The fraudster jailed for swindling a string of lonely hearts out of more than £300,000 is a serial conman and former altar boy whose first victim was the grandmother who raised him, the Mail can reveal.
Cieran McNamara, 37, fleeced Kathleen O’Sullivan out of around £60,000 after repeatedly withdrawing money from her bank account and raiding a wardrobe where she stashed cash at home.
A relative said the fraudster had a ‘remarkable ability to remember long numbers’ which he also used to memorise his grandmother’s bank card numbers – using them to pay for hotels around the country where he lived the high life.
The grandmother took him in because his McNamara’s own mother, who had health problems, could not control him.
But around the same time, the conman also began stealing from the Catholic church where he was taken by Mrs O’Sullivan.
The ‘horrified’ pensioner only discovered what was happening at her beloved church in Binley, Coventry, when the priest came around to tell her that McNamara, one of the altar boys at the church, had been caught helping himself to the contents of the collection box.
Cieran McNamara, jailed for swindling a string of lonely hearts out of more than £300,000 is a serial conman, whose first victim was the grandmother who raised him
The grandmother took him in because his McNamara’s own mother, who had health problems, could not control him. He fleeced Kathleen O’Sullivan out of around £60,000
McNamara’s despairing family took him to the city’s Chase Avenue police station – these days used to hold terror suspects or those suspected of major crime – in a bid to jolt him out of his criminal ways. But as Chester Crown Court heard this week, it seems to have little effect.
A relative said: ‘He was taken to the police station by his uncle who asked officers to put the fear of God in to him. They chucked him in a cell for a few hours in the hope it would teach him a lesson and Cieran spent that time crying his eyes out apparently. He was only 14 or so at the time.
‘But it clearly didn’t work and we don’t have anything to do with him these days.
‘Cieran was never violent, but he was always a thief, even as a boy.’
The court heard McNamara used a string of false identities, posing as a barrister, company director and property developer to target wealthy singletons online, or in luxury hotels and clubs, wining and dining them using other victims’ cash.
In total, he fleeced four women living from Cheshire to Hertfordshire out of £302,000 and was jailed for seven years.
Only child McNamara grew up in Coventry, where his half-Polish mother, Christine Ostrowski, almost died giving birth to him.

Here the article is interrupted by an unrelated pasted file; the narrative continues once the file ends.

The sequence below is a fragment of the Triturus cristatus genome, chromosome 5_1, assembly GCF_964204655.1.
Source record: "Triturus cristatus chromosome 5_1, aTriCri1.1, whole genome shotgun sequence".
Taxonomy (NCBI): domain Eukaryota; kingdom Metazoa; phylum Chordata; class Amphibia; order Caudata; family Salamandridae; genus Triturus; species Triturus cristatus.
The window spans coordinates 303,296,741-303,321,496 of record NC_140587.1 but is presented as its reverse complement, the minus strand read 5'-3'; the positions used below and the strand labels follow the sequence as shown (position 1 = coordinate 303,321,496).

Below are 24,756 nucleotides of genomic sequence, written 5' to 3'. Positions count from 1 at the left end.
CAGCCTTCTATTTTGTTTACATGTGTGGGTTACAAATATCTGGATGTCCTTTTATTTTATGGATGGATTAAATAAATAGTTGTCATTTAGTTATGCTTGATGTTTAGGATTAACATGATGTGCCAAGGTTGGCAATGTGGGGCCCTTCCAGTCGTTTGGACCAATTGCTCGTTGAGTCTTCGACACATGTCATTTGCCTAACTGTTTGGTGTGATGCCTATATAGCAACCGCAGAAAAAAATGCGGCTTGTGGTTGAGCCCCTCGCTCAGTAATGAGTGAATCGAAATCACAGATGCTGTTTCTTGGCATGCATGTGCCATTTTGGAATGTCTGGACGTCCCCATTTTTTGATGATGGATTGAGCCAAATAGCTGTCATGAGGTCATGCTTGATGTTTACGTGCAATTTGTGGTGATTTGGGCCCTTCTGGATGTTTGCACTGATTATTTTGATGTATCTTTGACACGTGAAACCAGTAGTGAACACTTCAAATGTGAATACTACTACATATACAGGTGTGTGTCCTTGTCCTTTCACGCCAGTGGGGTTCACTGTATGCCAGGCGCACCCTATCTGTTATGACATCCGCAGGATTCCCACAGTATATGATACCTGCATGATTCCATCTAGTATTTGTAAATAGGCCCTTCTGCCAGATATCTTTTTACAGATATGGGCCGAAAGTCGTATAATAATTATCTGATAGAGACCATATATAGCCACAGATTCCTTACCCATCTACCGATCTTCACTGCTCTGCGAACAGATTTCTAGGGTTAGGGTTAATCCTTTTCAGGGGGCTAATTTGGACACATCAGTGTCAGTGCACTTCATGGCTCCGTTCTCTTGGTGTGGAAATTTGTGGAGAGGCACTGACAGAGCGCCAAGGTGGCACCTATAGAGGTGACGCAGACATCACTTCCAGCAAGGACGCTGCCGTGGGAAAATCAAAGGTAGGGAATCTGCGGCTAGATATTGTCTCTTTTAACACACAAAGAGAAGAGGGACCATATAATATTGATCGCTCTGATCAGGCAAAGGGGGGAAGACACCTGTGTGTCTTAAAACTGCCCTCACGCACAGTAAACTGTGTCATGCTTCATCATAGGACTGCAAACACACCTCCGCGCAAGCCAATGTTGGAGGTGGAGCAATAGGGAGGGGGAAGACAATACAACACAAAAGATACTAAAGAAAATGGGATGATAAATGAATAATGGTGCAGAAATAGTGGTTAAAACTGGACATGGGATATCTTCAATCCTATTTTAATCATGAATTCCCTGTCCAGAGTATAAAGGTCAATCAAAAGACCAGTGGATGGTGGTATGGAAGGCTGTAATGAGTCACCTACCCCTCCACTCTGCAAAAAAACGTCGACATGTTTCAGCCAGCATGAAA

A relative said: ‘It was discovered that she had a heart condition and doctors warned her not to have any more children, or it could cost her her life.’
The child ended up going to stay with his grandmother Kathleen at the terrace home she shared with second husband Maurice in Binley, Coventry, but soon went off the rails.
‘His grandmother used to keep money in her wardrobe and he used to go in and take it. He’d always deny it was him that had done it, but he had.’
Another uncle once pinned McNamara up against a wall after catching him stealing money off his mother, the source said.
Eventually two of Kathleen’s 11 children confronted McNamara and kicked him out of his grandmother’s house, the relative added.
‘He could remember her bank cards and used them to live the high life, staying in hotels all over the place. He had this ability to remember the numbers and sort codes and would just quote them to pay for things.
The conman went on to pose as a Crown Prosecution Service barrister to trick a woman he formed a relationship with into letting him use her bank cards, running up a £3,700 bill
‘He’d travel on the trains without a ticket and if he was ever caught he’d give his grandmother’s brother’s name and address to the ticket attendant.’
The source said the family managed to recover around half of the £60,000 he stole from his grandmother but it is unclear whether McNamara repaid the cash or whether the banks refunded the pensioner, who died in 2018.
The conman’s own mother died of a heart attack three years earlier at the age of 52 – just months after McNamara had set up a credit account with builder’s merchant Jewsons, running up a £7,000 bill, and using her home as the correspondence address of his ‘company’.
The family warned him not to dare attending her funeral, and McNamara stayed away. They haven’t spoken to him since.
A warrant was issued when McNamara – then using his mother’s maiden name of Griffin – later failed to attend court over the Jewsons theft.
The conman went on to pose as a Crown Prosecution Service barrister to trick a woman he formed a relationship with into letting him use her bank cards, running up a £3,700 bill.
He was jailed for 28 months both offences at Warwick Crown Court in 2017.
In 2014 McNamara – under the name Griffin – was jailed for 15 months for a similar offence against a woman he had met through a dating website.